Uzbek Arts and Crafts

    Culture, handicrafts and tourism are rapidly becoming inseparable partners. Local crafts are important elements of culture, and people travel to see and experience other cultures, traditions and ways of living. Crafts products form an important element of the purchases made by tourists, providing an important economic input to the local economy.

   The arts and crafts of Uzbekistan have enjoyed well-earned fame for centuries. The pre-eminence of applied arts can be attributed to historical conditions, such as the emergence of urban oasis and a bourgeoisie who had the means to beautify their homes, shaping the cultural development of the Uzbek people. Uzbeks have developed their technical and artistic traditions over centuries. The applied art traditions over centuries. The applied art reflects everyday life; its main attribute is the close connection between artistic creativity and daily material necessity.

   The social nature of decorative art lies in its collectivity. Art is the heritage of many generations; it represents a series of consecutive layers, which reflect people’s culture through the ages. The skills and knowledge imparted by various ethnic groups that eventually came together to constitute the Uzbek nation created this diversity of artistic traditions that is the distinguishing feature in works of art of all genres.

Lacquered miniature painting

   The production of papier mache and lacquer painting on papier mache thrived in Samarkand at the beginning of the 15th century, after the introduction of the art of paper making, testified by sets of genuine ornamental papier mache medallions found miraculously preserved inside of the Gur-Emir mausoleum and the Bibi - Khanym mosque. Of special interest if the completely restored golden – blue dome in the interior of the main hall of Gur – Emir, composed of 998 papier mache elements, of which 112 are original and have since been the object of painstaking restoration. There are reasonable grounds for conjecture that is was Samarkand artists who introduced this skill to North India in the 15th century, where it has developed and is nowadays flourishing. Papier mache articles: pencil – boxes of various sizes, expensive book – covers, chess, caskets, boxes of different sorts, vases and other small items, were decorated with miniature vegetative patterns. Inscriptions were often incorporated into the ornamentation on pencil – boxes. The paint was applied with thin brushes on a base made of gold or bronze powder, sheet gold and bronze on an apricot and cherry glue. The preparation of lacquers and colors for papier mache was and still is a sophisticated and highly skilled process.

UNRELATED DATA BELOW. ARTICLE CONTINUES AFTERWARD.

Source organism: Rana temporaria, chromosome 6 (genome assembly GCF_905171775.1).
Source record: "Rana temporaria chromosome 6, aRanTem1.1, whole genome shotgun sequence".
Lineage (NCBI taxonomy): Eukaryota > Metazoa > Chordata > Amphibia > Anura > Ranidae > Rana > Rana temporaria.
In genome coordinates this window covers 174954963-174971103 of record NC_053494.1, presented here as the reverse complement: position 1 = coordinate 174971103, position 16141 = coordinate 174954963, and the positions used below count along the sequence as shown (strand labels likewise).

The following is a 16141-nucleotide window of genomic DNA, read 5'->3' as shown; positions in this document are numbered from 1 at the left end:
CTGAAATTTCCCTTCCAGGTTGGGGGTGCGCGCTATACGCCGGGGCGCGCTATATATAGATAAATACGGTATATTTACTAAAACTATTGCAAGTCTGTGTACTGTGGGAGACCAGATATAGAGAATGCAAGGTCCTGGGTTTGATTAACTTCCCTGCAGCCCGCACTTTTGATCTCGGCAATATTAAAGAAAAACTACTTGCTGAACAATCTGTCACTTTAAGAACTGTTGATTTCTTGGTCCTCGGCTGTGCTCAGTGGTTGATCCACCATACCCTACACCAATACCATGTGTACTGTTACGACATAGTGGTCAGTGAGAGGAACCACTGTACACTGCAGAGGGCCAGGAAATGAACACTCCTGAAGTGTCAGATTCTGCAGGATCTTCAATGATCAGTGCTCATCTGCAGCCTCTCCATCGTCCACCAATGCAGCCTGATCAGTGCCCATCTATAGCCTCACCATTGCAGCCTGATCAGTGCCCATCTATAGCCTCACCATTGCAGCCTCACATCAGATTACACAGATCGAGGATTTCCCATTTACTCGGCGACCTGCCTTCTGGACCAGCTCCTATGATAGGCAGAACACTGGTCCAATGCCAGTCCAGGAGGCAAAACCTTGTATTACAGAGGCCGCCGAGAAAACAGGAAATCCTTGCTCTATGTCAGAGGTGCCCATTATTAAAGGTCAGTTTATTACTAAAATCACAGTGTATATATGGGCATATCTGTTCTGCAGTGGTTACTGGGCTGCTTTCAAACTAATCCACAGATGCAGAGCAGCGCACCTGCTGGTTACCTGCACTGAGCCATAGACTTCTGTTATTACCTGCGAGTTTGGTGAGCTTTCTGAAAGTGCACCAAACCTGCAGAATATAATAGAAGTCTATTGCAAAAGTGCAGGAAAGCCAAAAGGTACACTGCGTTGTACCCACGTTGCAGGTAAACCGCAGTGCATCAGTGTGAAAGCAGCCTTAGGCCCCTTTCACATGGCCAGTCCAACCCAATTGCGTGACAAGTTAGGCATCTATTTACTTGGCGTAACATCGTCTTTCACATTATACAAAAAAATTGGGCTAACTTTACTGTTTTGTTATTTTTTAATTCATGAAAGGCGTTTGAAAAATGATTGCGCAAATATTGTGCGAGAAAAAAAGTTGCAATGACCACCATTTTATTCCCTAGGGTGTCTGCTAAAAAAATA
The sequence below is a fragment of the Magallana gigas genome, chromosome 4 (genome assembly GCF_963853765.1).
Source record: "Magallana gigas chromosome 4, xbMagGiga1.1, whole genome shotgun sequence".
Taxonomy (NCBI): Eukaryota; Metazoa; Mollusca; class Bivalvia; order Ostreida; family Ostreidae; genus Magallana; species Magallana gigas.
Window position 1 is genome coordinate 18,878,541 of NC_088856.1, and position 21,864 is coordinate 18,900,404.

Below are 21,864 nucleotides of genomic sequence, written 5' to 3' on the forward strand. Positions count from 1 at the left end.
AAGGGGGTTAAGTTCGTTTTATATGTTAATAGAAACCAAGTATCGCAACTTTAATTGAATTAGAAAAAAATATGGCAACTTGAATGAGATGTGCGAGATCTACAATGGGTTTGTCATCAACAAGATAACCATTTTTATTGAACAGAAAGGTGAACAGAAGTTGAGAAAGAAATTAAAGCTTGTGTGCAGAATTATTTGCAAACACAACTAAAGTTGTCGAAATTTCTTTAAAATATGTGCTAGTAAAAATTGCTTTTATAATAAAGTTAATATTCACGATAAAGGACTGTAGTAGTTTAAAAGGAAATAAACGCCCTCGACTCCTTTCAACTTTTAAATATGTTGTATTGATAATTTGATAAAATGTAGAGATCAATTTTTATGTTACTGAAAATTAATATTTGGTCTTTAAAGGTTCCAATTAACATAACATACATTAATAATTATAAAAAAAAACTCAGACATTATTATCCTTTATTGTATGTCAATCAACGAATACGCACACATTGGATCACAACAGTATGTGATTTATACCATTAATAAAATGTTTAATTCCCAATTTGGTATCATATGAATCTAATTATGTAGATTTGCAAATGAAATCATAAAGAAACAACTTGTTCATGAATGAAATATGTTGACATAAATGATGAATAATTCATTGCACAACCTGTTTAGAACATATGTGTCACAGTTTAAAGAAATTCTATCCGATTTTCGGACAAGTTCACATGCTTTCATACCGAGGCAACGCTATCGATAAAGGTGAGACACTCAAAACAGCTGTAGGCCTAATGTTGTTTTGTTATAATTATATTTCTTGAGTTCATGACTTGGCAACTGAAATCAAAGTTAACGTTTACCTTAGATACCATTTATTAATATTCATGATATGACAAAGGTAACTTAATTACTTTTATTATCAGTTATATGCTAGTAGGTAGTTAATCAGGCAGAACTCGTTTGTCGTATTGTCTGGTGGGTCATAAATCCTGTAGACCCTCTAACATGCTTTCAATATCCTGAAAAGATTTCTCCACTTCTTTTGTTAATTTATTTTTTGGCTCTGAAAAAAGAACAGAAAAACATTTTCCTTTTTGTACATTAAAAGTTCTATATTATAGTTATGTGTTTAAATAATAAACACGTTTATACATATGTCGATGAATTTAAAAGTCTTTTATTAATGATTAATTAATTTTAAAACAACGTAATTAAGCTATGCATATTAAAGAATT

Manufacturing of dolls is one of the particularly lost and revived arts. In recent history, theatrical presentations of dolls were the favorite entertainment of both villages and town drewllers. The doll master of Bukhara study a history of a Bukhara costume, use traditional technology of tailoring, embroidery, and the Bukhara karakul fur.





 34  From the numerous genres of applied arts in Uzbekistan, the decorative ceramic stands out. The first samples found in the Republic by archaeologists date back to antiquity. Throughout the ages the unique expressiveness and restrained elegance of the best of Uzbek ceramics have revealed the genuine creative genius of the nation.

   There dishes, lyagans, spherical cups, pialas, kyosas, vases, jugs, pots, and large and small khums, convenient for use and at the same time, refined in form. Pottery and ceramics have held an eminent role in the culture of the region and still are coveted items for visitors to bring back home. The works are distinguished by skilled workmanship, beauty of form, enchanting ornaments, richly imaginative designs and a deep sense of the harmony of colour. There are two kinds of decorative ceramics in Uzbekistan: baked terracotta and slip glaze ceramics. The last 100-150 years has seen ceramic centres with their distinct style establishing themselves in Uzbekistan: Ghizhduvan, Shakhrisabz, Samarkand, Tashkent, Rishtan and Khorezm. Over the last few decades, the works of ceramics of Gurumsarai, Denau and Chimbai in Kara – Kalpakstan have also gained popularity.